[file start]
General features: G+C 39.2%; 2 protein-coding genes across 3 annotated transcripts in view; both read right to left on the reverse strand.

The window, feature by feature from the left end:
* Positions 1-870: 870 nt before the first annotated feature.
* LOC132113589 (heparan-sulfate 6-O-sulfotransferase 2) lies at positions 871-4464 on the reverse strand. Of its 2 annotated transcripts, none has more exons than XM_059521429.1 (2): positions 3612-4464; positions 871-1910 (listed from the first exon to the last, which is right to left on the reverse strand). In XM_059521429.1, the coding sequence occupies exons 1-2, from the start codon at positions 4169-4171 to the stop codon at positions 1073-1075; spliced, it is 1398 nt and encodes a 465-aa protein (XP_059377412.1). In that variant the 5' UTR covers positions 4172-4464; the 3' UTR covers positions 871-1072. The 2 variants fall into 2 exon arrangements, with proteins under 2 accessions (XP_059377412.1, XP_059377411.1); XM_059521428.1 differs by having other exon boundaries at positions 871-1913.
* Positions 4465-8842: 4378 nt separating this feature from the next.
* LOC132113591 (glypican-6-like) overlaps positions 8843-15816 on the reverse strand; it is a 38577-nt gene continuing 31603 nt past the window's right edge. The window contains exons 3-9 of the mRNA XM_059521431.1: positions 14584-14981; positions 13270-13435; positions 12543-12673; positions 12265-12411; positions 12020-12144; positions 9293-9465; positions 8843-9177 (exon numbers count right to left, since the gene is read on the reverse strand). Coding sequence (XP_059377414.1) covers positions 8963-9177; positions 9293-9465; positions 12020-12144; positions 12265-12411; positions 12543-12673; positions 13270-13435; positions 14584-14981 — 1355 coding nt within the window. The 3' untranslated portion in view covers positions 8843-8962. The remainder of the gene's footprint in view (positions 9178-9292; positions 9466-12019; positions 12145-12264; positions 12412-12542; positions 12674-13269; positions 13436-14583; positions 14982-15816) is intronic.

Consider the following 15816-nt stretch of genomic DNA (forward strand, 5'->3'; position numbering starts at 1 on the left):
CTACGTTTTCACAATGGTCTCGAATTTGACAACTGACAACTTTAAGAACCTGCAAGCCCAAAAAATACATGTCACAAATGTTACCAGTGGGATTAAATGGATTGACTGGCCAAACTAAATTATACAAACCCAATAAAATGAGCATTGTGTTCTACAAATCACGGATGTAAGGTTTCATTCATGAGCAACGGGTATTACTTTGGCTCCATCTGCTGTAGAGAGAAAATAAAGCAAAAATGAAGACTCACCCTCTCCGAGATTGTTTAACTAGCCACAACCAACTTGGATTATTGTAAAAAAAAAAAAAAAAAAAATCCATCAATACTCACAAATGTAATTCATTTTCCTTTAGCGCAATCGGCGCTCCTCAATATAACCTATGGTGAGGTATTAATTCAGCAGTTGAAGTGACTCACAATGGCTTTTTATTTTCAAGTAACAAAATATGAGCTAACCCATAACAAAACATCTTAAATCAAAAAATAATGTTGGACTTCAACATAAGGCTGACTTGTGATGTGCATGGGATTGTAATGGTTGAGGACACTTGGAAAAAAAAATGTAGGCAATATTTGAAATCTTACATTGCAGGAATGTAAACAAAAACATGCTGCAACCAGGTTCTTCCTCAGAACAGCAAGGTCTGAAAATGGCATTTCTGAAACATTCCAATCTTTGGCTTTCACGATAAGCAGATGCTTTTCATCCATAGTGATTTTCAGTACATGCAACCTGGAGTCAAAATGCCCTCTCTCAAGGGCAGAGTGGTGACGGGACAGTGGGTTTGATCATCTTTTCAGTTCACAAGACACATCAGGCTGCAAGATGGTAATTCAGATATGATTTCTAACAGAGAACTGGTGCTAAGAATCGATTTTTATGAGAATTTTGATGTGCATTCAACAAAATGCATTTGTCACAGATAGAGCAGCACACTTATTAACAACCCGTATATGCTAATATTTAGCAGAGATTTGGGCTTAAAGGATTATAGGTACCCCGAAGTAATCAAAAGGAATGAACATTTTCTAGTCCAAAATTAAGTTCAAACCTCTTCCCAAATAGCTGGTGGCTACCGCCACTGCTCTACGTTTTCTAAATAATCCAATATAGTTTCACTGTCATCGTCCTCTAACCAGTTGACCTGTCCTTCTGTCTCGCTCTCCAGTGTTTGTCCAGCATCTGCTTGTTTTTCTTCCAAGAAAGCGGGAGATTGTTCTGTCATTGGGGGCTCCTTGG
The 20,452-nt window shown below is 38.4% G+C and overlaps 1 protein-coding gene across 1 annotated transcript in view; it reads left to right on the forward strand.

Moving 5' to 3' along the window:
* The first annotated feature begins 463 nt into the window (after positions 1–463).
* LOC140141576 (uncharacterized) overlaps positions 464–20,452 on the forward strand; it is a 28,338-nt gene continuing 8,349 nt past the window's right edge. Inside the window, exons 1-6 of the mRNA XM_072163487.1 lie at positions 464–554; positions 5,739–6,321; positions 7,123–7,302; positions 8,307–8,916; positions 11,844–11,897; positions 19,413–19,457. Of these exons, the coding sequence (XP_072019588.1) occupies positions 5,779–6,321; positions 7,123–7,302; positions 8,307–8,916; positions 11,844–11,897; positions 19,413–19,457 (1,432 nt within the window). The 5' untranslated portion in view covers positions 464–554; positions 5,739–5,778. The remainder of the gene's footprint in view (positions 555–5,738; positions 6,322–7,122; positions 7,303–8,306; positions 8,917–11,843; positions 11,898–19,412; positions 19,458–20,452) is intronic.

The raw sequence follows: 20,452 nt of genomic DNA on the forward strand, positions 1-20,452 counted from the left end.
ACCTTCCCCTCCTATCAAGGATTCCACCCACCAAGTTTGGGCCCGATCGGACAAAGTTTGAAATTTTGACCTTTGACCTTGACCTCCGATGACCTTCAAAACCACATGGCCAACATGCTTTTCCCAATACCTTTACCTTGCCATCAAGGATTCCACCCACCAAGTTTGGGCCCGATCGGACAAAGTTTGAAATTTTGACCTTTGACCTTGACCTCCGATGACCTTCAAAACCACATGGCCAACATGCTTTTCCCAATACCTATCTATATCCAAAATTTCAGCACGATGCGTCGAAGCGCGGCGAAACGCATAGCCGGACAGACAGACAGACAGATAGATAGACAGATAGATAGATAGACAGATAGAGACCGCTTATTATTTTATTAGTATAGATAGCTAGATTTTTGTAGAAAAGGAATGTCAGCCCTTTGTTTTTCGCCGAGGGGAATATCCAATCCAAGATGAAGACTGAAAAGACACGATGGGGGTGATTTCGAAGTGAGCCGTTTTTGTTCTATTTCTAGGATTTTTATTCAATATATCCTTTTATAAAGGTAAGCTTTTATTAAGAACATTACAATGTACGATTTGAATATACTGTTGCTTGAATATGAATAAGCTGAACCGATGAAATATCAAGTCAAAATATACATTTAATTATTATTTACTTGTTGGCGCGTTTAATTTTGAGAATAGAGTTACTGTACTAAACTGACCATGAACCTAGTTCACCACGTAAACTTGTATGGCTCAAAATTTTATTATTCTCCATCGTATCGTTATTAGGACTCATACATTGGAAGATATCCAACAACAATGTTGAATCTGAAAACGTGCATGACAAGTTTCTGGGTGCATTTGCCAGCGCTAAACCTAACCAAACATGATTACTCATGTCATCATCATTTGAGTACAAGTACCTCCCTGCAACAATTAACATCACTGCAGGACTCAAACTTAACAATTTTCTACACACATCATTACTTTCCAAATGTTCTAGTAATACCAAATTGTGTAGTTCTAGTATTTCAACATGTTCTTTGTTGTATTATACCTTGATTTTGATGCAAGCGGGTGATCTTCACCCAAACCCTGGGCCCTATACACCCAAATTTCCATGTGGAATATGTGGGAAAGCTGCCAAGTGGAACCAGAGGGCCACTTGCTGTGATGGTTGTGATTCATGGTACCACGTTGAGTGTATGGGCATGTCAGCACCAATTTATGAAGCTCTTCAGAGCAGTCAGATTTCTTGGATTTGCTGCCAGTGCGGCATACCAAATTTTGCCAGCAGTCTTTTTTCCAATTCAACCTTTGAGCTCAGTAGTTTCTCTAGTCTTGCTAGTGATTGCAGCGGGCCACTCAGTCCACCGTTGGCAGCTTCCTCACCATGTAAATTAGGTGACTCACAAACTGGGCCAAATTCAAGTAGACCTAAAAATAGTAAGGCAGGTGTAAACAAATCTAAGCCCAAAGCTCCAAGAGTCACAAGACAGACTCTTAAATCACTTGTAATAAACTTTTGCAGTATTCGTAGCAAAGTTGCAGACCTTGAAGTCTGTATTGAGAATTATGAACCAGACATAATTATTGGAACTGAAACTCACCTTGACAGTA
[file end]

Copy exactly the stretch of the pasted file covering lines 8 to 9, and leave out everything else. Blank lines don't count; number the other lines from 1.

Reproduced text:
CTACGTTTTCACAATGGTCTCGAATTTGACAACTGACAACTTTAAGAACCTGCAAGCCCAAAAAATACATGTCACAAATGTTACCAGTGGGATTAAATGGATTGACTGGCCAAACTAAATTATACAAACCCAATAAAATGAGCATTGTGTTCTACAAATCACGGATGTAAGGTTTCATTCATGAGCAACGGGTATTACTTTGGCTCCATCTGCTGTAGAGAGAAAATAAAGCAAAAATGAAGACTCACCCTCTCCGAGATTGTTTAACTAGCCACAACCAACTTGGATTATTGTAAAAAAAAAAAAAAAAAAAATCCATCAATACTCACAAATGTAATTCATTTTCCTTTAGCGCAATCGGCGCTCCTCAATATAACCTATGGTGAGGTATTAATTCAGCAGTTGAAGTGACTCACAATGGCTTTTTATTTTCAAGTAACAAAATATGAGCTAACCCATAACAAAACATCTTAAATCAAAAAATAATGTTGGACTTCAACATAAGGCTGACTTGTGATGTGCATGGGATTGTAATGGTTGAGGACACTTGGAAAAAAAAATGTAGGCAATATTTGAAATCTTACATTGCAGGAATGTAAACAAAAACATGCTGCAACCAGGTTCTTCCTCAGAACAGCAAGGTCTGAAAATGGCATTTCTGAAACATTCCAATCTTTGGCTTTCACGATAAGCAGATGCTTTTCATCCATAGTGATTTTCAGTACATGCAACCTGGAGTCAAAATGCCCTCTCTCAAGGGCAGAGTGGTGACGGGACAGTGGGTTTGATCATCTTTTCAGTTCACAAGACACATCAGGCTGCAAGATGGTAATTCAGATATGATTTCTAACAGAGAACTGGTGCTAAGAATCGATTTTTATGAGAATTTTGATGTGCATTCAACAAAATGCATTTGTCACAGATAGAGCAGCACACTTATTAACAACCCGTATATGCTAATATTTAGCAGAGATTTGGGCTTAAAGGATTATAGGTACCCCGAAGTAATCAAAAGGAATGAACATTTTCTAGTCCAAAATTAAGTTCAAACCTCTTCCCAAATAGCTGGTGGCTACCGCCACTGCTCTACGTTTTCTAAATAATCCAATATAGTTTCACTGTCATCGTCCTCTAACCAGTTGACCTGTCCTTCTGTCTCGCTCTCCAGTGTTTGTCCAGCATCTGCTTGTTTTTCTTCCAAGAAAGCGGGAGATTGTTCTGTCATTGGGGGCTCCTTGG
The 20,452-nt window shown below is 38.4% G+C and overlaps 1 protein-coding gene across 1 annotated transcript in view; it reads left to right on the forward strand.